Sody Pop Rides the Carousel: A Tale of Two Independents
(continued from page 3)

Both men contributed at least one dearly-loved icon to the pantheon of American animated characters: John Hubley was clearly the most powerful influence in the creation of Mister Magoo and Kricfalusi gave the world the aforementioned Ren and Stimpy. Even these seemingly disparate characters have astonishing things in common: Magoo, Ren and Stimpy were designed to be secondary characters. Magoo was a supporting player in his first cartoon; the actual star was supposed to be a bear. Ren and Stimpy were originally house pets in one of Kricfalusi’s early proposals to Nickelodeon. After their ousting both artists saw ex-compatriots take over these characters and diminish them from their original conceptions. Pete Burness softened Magoo’s character until the old coot eventually lost his deliciously crusty disposition, and Bob Camp took over Ren and Stimpy only to see the show ebb in popularity without Kricfalusi’s manic guidance to keep it afloat.

John Hubley’s vision wasn’t what Martin Rosen had intended for Watership Down.

Hubley and Kricfalusi both met with disappointment in the realm of feature films as well. Hubley was involved in an animated production of Finian’s Rainbow that never made it to the screen and twenty years later was fired from the movie Watership Down, most likely due to creative differences with producer Martin Rosen. Kricfalusi spent an inordinate amount of time in the early 1990s pitching a proposed feature-length film tentatively titled The Ripping Friend to major studios; no deals were struck.

Finally, mention must be made of their similarities in temperament: Both men were radically independent, acerbic, passionate artists with little tolerance for rigidity, stupidity and conformity. Both were outspoken about their art and were notably quick to sting those who held conflicting opinions about their work. Kricfalusi and Hubley both shunned repetition. In his autobiography, Shamus Culhane recalled that, "John (Hubley) was never tied down to techniques that he was already familiar with," while Kricfalusi once stated in an interview that, "No matter what I do it’s going to be new ‘cause I don’t want to do the same shit over again." Each in his own way was out to make the world a better place; Hubley became deeply involved in social issues, while Kricfalusi became a champion for creator’s rights within the animation industry.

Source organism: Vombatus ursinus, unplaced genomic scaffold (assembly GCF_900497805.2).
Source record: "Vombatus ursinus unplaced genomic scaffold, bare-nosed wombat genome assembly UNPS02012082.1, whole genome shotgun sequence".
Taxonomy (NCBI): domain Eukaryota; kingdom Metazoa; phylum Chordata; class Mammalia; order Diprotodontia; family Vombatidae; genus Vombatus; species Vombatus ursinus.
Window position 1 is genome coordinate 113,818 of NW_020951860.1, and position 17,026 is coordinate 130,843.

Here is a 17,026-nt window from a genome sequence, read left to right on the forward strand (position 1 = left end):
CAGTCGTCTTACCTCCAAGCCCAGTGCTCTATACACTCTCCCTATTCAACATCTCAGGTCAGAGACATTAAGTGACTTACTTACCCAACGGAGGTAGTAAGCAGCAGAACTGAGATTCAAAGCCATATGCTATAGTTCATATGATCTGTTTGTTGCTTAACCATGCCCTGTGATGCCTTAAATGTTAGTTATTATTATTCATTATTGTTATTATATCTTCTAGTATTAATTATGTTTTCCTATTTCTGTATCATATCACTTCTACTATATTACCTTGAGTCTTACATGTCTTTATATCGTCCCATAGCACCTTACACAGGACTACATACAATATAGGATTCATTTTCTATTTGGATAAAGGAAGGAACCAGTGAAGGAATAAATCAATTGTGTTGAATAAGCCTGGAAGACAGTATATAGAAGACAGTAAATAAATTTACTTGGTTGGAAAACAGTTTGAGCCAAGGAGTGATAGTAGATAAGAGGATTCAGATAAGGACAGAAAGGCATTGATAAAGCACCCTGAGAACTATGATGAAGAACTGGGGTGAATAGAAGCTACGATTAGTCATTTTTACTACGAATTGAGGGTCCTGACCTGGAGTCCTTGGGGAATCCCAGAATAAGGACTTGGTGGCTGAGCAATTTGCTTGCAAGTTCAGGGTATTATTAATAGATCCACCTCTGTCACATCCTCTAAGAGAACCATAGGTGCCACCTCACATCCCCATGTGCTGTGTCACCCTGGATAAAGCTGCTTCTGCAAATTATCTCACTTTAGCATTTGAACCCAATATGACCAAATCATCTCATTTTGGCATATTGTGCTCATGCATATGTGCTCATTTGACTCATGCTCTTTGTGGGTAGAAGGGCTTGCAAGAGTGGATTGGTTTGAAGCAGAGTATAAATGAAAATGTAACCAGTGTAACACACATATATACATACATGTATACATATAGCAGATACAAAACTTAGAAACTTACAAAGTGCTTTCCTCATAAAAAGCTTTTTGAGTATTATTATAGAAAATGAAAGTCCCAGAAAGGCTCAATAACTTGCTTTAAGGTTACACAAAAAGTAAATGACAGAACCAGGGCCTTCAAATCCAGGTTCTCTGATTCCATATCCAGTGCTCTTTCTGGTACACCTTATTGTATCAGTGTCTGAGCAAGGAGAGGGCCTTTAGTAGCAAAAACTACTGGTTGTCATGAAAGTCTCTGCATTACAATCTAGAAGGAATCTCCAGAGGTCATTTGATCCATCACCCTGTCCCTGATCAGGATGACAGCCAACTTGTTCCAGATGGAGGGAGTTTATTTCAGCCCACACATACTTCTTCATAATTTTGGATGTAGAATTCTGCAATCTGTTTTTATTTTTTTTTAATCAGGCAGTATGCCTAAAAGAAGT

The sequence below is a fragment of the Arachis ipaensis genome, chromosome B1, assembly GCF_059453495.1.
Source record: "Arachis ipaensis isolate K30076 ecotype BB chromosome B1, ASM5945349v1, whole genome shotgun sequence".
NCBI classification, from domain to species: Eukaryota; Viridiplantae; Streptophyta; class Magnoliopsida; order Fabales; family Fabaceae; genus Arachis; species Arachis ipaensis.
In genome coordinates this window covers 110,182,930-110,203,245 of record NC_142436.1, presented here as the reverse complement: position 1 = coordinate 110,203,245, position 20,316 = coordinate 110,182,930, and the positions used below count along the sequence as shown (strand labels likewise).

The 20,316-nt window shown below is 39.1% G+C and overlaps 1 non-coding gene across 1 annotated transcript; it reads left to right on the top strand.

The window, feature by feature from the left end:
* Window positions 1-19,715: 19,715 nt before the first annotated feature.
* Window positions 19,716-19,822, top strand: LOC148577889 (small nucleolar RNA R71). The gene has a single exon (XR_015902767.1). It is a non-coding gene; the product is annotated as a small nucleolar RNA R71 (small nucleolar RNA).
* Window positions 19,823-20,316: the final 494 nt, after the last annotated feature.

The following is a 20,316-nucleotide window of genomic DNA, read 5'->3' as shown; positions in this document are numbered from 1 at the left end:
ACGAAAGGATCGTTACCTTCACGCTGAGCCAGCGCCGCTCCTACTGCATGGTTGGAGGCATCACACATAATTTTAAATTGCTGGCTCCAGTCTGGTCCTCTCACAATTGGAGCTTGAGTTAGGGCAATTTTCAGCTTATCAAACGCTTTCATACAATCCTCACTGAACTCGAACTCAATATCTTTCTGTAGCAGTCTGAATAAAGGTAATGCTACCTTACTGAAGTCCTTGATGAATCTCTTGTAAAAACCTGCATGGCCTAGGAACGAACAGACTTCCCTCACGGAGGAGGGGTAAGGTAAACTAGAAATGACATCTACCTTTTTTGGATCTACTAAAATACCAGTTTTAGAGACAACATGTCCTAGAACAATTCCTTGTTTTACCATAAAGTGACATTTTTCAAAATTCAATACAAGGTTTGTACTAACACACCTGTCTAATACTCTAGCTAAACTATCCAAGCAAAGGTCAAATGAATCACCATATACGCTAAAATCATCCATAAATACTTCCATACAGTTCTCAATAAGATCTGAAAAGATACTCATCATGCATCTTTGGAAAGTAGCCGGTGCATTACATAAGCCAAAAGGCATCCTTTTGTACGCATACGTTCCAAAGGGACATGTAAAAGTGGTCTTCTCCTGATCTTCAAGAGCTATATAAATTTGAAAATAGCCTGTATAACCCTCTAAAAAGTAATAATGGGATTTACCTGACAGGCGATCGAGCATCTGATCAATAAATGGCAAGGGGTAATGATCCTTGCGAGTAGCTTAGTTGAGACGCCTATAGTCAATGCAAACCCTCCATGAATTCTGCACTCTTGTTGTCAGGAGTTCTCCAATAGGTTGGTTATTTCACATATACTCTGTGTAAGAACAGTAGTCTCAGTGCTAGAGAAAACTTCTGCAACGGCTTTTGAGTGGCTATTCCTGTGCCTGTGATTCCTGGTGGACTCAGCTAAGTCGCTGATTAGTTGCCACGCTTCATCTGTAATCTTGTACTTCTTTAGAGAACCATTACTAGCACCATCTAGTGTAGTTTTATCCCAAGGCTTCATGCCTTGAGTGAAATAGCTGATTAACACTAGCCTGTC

Director John Hubley also served as producer of the 1977 Doonsbury Special with wife, Faith. © Pyramid Media.

And the point, loyal readers? Simply this: Where we’re going is where we’ve been. Techniques will become more sophisticated and the medium will become increasingly respectable as an art form, but the future of animation will rest upon visionary figures that have the ability to step outside the current conventions of the genre, examine them through a unique, personal filter and feed them back to audiences in startling new configurations. John Hubley and John Kricfalusi, following virtually the same paths, managed to perform these feats in completely different ways and we are all the richer for it.

A final note: When John Kricfalusi created one of his faux-commercials for The Ren and Stimpy Show, he illustrated a happy bunch of children playing with their indispensable toy "Log." One of the children is a dead ringer for another tyke featured in a series of commercials from the 1950s. That child was a pitchman for Maypo cereal, and its creator and designer was...John Hubley.

Martin "Dr. Toon" Goodman is a longtime student and fan of animation. He lives in Anderson, Indiana.

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